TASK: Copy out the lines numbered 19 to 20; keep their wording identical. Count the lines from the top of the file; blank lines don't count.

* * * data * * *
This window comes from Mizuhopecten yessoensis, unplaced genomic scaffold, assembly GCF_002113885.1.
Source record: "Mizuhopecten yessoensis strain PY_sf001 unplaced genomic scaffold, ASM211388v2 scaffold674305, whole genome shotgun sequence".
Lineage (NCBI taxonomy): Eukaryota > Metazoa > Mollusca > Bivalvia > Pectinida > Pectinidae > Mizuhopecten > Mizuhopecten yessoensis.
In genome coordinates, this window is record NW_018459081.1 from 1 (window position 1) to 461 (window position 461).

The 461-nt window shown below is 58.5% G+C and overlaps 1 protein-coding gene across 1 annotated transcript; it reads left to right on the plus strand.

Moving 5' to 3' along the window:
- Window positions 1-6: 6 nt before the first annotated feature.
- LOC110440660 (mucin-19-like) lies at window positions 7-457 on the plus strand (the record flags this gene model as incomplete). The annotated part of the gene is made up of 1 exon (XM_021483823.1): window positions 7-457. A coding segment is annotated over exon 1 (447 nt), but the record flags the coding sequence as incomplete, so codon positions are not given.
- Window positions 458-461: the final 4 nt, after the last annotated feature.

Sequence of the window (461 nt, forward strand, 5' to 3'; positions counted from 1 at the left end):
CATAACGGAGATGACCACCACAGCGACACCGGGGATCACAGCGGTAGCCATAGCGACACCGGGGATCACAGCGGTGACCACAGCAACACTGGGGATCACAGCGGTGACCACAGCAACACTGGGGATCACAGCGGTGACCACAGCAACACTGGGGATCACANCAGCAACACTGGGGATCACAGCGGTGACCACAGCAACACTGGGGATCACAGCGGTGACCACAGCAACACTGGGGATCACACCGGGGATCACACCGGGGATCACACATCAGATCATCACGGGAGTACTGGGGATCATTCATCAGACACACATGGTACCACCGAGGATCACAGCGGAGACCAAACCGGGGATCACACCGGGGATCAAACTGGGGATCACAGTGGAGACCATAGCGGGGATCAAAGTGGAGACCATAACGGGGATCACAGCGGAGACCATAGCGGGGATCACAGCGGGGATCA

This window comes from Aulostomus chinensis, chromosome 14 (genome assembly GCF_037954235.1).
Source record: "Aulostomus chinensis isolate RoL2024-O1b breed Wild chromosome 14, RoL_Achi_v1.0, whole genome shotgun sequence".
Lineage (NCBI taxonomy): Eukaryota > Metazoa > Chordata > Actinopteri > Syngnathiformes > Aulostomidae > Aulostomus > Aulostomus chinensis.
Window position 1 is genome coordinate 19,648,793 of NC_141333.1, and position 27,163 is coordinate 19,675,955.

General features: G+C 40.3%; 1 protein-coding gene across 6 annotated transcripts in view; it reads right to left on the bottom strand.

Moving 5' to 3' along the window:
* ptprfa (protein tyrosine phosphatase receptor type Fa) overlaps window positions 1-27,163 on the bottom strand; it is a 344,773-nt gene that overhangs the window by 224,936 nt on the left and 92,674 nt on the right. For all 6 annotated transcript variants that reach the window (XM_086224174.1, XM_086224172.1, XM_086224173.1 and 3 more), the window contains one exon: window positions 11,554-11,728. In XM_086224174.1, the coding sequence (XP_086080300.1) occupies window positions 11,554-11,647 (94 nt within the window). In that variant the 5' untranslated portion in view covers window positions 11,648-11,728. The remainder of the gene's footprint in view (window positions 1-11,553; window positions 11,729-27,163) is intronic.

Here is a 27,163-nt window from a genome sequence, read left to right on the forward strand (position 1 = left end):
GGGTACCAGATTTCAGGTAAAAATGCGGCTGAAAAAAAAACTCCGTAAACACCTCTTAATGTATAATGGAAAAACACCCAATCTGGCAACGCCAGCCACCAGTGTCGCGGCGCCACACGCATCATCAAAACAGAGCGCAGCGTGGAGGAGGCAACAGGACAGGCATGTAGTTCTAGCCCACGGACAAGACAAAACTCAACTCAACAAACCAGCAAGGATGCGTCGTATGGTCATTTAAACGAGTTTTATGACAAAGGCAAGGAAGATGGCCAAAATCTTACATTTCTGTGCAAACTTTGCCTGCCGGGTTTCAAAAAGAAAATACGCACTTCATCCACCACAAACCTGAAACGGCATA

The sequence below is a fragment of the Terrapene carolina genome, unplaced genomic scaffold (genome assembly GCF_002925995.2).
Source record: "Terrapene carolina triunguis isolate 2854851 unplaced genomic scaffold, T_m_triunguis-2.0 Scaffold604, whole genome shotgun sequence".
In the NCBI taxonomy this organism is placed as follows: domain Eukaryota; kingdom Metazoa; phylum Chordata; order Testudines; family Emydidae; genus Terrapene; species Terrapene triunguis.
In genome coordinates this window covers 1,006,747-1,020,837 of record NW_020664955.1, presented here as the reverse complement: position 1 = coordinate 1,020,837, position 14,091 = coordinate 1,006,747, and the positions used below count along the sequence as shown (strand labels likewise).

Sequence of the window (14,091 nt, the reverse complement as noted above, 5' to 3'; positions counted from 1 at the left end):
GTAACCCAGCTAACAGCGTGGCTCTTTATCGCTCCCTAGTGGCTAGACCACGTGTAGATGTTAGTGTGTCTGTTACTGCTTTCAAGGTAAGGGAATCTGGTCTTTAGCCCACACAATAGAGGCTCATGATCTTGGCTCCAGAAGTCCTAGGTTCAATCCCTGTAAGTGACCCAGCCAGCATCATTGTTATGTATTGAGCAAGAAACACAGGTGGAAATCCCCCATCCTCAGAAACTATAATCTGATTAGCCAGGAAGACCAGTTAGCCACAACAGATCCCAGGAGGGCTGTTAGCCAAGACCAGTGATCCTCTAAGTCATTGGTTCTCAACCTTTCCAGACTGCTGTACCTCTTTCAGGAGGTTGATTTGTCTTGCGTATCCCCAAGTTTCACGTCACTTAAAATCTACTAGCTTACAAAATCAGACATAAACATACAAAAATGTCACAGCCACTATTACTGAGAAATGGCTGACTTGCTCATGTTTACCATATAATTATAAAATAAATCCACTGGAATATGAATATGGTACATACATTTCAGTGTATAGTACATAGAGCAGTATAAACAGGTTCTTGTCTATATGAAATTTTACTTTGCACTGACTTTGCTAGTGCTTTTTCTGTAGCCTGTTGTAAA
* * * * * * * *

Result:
Here is a 27,163-nt window from a genome sequence, read left to right on the forward strand (position 1 = left end):
GGGTACCAGATTTCAGGTAAAAATGCGGCTGAAAAAAAAACTCCGTAAACACCTCTTAATGTATAATGGAAAAACACCCAATCTGGCAACGCCAGCCACCAGTGTCGCGGCGCCACACGCATCATCAAAACAGAGCGCAGCGTGGAGGAGGCAACAGGACAGGCATGTAGTTCTAGCCCACGGACAAGACAAAACTCAACTCAACAAACCAGCAAGGATGCGTCGTATGGTCATTTAAACGAGTTTTATGACAAAGGCAAGGAAGATGGCCAAAATCTTACATTTCTGTGCAAACTTTGCCTGCCGGGTTTCAAAAAGAAAATACGCACTTCATCCACCACAAACCTGAAACGGCATA